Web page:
Book Review: Death So Noble

Candace, 02 April 2010, No comments
Categories: Academia, Book, Canadiana, History, School, Women

In Death So Noble, Jonathan Vance explores how Canadians constructed a collective memory of the First World War based on “fact, wishful thinking, half-truth, and outright invention.”[1] Vance endeavours to explain how Canadians gave birth to the myth and how it became embedded in the collective consciousness in the 1920s and 1930s.[2]

Vance argues that while Canadians waited for the official record of the War they assembled their own story.[3] Canadians were intent on distinguishing the war as just, holding in high regard the ideals of “Liberty, Truth, Justice, Honour, Mercy, [and] Freedom.”[4] To contemporaries, the myth “answered a need, explained the past, or offered the promise of a better future.”[5] Canadians needed a way to justify the atrocities, deal with their grief, and attach meaning to the personal and national losses caused by the war.[6] Vance’s sources include art, music, fiction, memoirs, memorials, film, speeches, elementary school curriculum, and Veteran reunion programs and menus. Death So Noble cover artHe champions these atypical and unusual sources, arguing that flawed writing does not diminish an opinion.[7] In searching to understand the public war myth, Vance chooses not to judge amateur writers against professionals but to evaluate each memoir or poem for its contribution to the myth. Including these primary sources is essential to show that the Canadian public was actively involved in constructing the myth. That the sources are so varied supports Vance’s argument and makes for an engaging read.

Death So Noble is extremely readable. Vance’s sophisticated arguments and detailed citations satisfy an audience of critical historians, but the clarity with which he writes maintains a text that is accessible to a broad audience. Vance includes an impressive array of secondary sources, distilling their arguments and infusing them coherently into his own.

Despite this praise for Death So Noble, Vance’s work has some shortcomings. By focusing primarily on white, English-speaking, British-born Canadians, Vance demonstrates a fundamental bias to his writing that weakens the text as a whole. Attention to aboriginal, French, and immigrant Canadians is negligible until Chapter Eight, “To Found a Country.” Here Vance notes that aboriginal Canadians had one of the highest enlistment rates of any ethnic community, including English Canadians.[8] Despite this evidence of Native support, Vance gives only five pages of the entire book to Native experiences. By neglecting their experiences, Vance perpetuates this unfairness. Vance also claims that “the declaration of war had drawn Canadians together across social, political, religious, and ethnic divisions,”[9] but then argues that the war divided English and French Canadians. This conflict intensifies Vance’s bias. He refers to Quebec Nationalists as “fair-weather friends,”[10] and leaves out any detailed discussion of their experience of the myth. The memories of French Canadian, like Native Canadian contemporaries, are of little consequence to Vance. It seems that what Vance is really saying is that the First World War united European Canadians. Despite the myth of a nation united, immigrant Canadians like the Greek, Japanese, Ukrainian, and African ex-soldiers were not equal to British stock.[11] These groups would have also experienced the myth, perhaps adding to it, or modifying it to reflect their own experiences. Remedying this bias would require exploring how these minority groups participated in creating the myth and how it may have affected them differently because of their social and class differences.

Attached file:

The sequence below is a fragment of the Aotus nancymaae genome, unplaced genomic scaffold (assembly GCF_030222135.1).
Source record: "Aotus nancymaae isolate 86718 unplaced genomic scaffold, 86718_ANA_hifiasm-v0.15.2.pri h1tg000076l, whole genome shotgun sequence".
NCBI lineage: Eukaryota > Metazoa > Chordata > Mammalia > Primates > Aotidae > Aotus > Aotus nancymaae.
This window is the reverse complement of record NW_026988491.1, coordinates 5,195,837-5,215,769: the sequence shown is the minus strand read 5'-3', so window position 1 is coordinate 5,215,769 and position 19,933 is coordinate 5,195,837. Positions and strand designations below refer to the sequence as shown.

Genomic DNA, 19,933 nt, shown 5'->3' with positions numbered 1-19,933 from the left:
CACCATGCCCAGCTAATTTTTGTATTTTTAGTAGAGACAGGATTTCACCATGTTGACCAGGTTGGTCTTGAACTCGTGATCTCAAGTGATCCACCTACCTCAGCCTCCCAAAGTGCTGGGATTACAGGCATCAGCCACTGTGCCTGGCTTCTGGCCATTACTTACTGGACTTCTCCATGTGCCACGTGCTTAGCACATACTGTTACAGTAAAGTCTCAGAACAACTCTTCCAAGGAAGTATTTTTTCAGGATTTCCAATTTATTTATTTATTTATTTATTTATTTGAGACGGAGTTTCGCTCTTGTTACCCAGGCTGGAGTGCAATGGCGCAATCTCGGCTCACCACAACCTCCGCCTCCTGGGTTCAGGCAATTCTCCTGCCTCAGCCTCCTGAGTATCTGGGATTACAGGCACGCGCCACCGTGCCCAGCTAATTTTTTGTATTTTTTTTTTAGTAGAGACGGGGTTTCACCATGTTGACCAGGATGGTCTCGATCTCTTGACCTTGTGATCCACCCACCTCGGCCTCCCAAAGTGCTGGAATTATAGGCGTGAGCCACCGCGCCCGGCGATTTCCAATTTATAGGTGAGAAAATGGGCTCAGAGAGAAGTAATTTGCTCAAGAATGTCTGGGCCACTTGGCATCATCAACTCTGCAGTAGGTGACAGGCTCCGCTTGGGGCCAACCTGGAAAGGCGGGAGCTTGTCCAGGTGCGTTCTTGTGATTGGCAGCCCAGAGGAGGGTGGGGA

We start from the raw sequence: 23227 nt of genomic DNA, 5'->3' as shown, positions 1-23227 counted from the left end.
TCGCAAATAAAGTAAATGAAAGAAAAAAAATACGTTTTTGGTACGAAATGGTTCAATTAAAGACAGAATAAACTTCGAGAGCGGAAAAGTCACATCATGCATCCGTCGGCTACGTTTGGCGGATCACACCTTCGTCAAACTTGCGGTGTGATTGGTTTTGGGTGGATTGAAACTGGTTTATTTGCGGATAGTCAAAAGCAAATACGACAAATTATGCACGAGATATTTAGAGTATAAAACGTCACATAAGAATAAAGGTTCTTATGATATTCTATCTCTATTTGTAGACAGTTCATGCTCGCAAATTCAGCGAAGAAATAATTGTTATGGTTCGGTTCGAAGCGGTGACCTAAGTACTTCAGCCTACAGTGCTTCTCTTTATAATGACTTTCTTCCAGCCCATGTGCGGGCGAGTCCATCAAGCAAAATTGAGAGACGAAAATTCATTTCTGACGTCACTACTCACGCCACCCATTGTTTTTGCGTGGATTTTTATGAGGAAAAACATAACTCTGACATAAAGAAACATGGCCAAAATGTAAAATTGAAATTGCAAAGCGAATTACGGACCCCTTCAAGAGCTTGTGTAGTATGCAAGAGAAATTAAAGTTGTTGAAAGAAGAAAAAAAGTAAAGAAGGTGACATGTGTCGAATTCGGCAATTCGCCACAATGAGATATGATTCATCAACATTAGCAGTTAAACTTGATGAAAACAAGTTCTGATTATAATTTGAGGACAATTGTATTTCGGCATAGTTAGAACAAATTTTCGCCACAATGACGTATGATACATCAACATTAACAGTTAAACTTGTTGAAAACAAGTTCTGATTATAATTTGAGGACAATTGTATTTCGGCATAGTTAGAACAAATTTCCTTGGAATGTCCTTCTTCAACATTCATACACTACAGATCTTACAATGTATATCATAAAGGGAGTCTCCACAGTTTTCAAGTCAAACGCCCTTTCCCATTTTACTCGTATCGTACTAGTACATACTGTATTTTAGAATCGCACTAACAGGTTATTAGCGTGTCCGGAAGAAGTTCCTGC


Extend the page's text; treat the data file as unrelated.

In contrast with his neglect of aboriginal, immigrant, and French Canadian experience, Vance’s discussion of women’s contributions is redeeming. He cites women’s involvement as leaders in the pacifist movement,[12] as writers,[13] nurses,[14] and members of community organizations like the IODE, Women’s Canadian Clubs, and Women’s Institutes.[15] Vance recognizes that women held a significant role in creating and maintaining the myth. Mothers were particularly noteworthy and Vance explores this in detail in Chapter Five, “The Soldier as Canada.”

Death So Noble is an exciting and intriguing understanding of the First World War. By looking at public agency in creating memory, Vance contends that the public’s enthusiasm for building a celebratory myth trumped the reality of over 60 000 soldier deaths. Joyful memorials with roots in self-censored soldier letters[16] perpetuated the myth that soldiers at the front “carried light hearts into battle”[17] and wanted to ease the minds of loved ones at home. Vance successfully shows that these tactics assisted Canadians’ amnesia to the grief, suffering, and loss associated with the war.

  1. Jonathan Vance, Death So Noble (Vancouver: UBC Press, 1997), 3.
  2. Vance, 4.
  3. Vance, 163.
  4. Vance, 28.
  5. Vance, 267.
  6. Vance, 267.
  7. Vance, 6.
  8. Vance, 246.
  9. Vance, 228.
  10. Vance, 228.
  11. Vance, 258.
  12. Vance, 30.
  13. Vance, 114.
  14. Vance, 190.
  15. Vance, 209.
  16. Vance, 96.
  17. Vance, 96.


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